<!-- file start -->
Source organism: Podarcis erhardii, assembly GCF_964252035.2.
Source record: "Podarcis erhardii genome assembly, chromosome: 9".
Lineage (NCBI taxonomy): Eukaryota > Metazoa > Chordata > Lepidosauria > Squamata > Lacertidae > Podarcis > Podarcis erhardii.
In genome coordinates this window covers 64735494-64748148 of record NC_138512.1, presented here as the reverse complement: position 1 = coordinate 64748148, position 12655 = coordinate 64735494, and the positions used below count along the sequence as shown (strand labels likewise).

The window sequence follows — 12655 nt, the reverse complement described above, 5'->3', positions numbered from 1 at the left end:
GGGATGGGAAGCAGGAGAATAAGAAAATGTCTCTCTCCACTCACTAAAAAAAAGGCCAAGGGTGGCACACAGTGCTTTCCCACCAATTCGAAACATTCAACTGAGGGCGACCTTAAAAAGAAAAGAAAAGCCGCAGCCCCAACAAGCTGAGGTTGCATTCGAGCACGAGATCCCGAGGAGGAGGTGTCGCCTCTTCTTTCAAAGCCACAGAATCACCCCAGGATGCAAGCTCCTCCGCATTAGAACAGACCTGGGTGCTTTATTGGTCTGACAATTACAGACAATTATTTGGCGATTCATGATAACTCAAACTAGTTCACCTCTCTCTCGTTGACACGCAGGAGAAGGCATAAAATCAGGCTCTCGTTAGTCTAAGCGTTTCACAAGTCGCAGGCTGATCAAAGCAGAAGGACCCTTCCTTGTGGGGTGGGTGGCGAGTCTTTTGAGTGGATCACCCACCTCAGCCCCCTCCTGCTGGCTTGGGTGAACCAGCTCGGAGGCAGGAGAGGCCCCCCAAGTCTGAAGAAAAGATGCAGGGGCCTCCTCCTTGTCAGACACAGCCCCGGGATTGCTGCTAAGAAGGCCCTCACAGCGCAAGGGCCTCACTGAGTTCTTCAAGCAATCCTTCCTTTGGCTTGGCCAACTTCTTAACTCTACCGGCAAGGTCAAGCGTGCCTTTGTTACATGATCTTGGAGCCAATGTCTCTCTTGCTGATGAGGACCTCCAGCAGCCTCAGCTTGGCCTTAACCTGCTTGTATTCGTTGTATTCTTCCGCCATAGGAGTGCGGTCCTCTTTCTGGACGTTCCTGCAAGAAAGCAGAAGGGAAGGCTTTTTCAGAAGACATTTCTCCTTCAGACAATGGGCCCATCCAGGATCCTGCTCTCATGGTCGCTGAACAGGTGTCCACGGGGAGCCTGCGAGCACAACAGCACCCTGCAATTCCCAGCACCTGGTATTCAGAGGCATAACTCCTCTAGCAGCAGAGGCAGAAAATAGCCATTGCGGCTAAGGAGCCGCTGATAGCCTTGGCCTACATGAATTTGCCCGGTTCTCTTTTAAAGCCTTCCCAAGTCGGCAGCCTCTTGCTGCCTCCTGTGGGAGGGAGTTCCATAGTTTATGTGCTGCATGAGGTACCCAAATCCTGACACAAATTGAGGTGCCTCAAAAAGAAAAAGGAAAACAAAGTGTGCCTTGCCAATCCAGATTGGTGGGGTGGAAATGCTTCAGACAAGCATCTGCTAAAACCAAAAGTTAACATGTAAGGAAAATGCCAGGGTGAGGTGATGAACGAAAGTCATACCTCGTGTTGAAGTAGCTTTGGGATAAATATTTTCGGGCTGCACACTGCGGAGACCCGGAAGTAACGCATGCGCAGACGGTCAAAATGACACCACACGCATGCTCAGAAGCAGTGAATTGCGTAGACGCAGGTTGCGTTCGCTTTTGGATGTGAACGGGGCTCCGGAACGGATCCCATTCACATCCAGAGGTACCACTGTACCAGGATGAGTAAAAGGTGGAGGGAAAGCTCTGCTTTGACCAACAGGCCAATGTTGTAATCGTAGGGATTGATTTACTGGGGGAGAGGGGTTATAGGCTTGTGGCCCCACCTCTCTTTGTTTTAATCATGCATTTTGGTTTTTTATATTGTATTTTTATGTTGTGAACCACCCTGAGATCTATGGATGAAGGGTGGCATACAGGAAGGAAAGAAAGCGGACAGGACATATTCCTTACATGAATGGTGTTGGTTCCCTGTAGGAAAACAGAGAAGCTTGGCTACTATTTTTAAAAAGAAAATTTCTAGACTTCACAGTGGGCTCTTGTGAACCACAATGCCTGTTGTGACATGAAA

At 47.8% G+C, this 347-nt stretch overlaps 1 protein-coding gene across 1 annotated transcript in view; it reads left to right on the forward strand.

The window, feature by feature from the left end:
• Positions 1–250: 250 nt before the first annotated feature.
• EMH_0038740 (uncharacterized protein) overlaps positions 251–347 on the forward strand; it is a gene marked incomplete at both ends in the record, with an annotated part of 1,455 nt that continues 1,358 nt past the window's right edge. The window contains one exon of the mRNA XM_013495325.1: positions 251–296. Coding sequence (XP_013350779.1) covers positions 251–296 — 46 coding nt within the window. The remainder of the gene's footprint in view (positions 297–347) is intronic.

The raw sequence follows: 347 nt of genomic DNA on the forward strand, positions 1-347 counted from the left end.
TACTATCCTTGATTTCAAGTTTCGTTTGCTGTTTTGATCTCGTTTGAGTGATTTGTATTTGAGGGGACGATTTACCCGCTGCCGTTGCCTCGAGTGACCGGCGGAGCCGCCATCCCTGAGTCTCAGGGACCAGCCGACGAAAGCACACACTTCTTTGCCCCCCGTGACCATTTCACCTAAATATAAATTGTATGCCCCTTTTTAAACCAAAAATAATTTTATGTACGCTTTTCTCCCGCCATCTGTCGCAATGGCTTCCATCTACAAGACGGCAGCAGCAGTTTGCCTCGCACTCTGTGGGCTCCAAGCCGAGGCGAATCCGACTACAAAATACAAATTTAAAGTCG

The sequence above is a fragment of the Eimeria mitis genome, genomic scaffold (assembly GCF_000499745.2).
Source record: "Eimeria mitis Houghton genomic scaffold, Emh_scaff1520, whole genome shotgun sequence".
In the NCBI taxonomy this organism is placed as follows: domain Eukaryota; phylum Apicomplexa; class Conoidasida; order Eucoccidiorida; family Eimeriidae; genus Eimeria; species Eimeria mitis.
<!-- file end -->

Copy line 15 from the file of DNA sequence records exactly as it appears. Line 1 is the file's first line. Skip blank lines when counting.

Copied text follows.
In the NCBI taxonomy this organism is placed as follows: domain Eukaryota; phylum Apicomplexa; class Conoidasida; order Eucoccidiorida; family Eimeriidae; genus Eimeria; species Eimeria mitis.